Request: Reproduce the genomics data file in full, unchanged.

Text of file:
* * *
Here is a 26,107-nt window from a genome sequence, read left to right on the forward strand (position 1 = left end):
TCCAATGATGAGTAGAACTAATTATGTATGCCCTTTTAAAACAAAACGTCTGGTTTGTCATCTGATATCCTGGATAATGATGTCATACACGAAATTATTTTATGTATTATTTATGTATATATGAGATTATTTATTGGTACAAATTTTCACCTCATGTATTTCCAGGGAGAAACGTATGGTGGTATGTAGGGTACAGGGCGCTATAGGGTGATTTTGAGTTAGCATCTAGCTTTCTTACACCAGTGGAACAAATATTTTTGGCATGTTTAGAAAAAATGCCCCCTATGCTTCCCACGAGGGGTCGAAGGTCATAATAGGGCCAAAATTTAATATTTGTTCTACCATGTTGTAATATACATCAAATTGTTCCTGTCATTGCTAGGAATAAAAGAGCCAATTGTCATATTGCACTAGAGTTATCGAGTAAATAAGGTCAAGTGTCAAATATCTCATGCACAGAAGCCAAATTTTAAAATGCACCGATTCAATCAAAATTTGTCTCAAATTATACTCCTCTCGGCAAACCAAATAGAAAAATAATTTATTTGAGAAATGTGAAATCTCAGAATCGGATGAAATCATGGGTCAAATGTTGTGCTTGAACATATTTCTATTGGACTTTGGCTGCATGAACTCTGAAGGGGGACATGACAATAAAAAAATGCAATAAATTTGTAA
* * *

Here is a 26,107-nt window from a genome sequence, read left to right on the forward strand (position 1 = left end):
TCCAATGATGAGTAGAACTAATTATGTATGCCCTTTTAAAACAAAACGTCTGGTTTGTCATCTGATATCCTGGATAATGATGTCATACACGAAATTATTTTATGTATTATTTATGTATATATGAGATTATTTATTGGTACAAATTTTCACCTCATGTATTTCCAGGGAGAAACGTATGGTGGTATGTAGGGTACAGGGCGCTATAGGGTGATTTTGAGTTAGCATCTAGCTTTCTTACACCAGTGGAACAAATATTTTTGGCATGTTTAGAAAAAATGCCCCCTATGCTTCCCACGAGGGGTCGAAGGTCATAATAGGGCCAAAATTTAATATTTGTTCTACCATGTTGTAATATACATCAAATTGTTCCTGTCATTGCTAGGAATAAAAGAGCCAATTGTCATATTGCACTAGAGTTATCGAGTAAATAAGGTCAAGTGTCAAATATCTCATGCACAGAAGCCAAATTTTAAAATGCACCGATTCAATCAAAATTTGTCTCAAATTATACTCCTCTCGGCAAACCAAATAGAAAAATAATTTATTTGAGAAATGTGAAATCTCAGAATCGGATGAAATCATGGGTCAAATGTTGTGCTTGAACATATTTCTATTGGACTTTGGCTGCATGAACTCTGAAGGGGGACATGACAATAAAAAAATGCAATAAATTTGTAA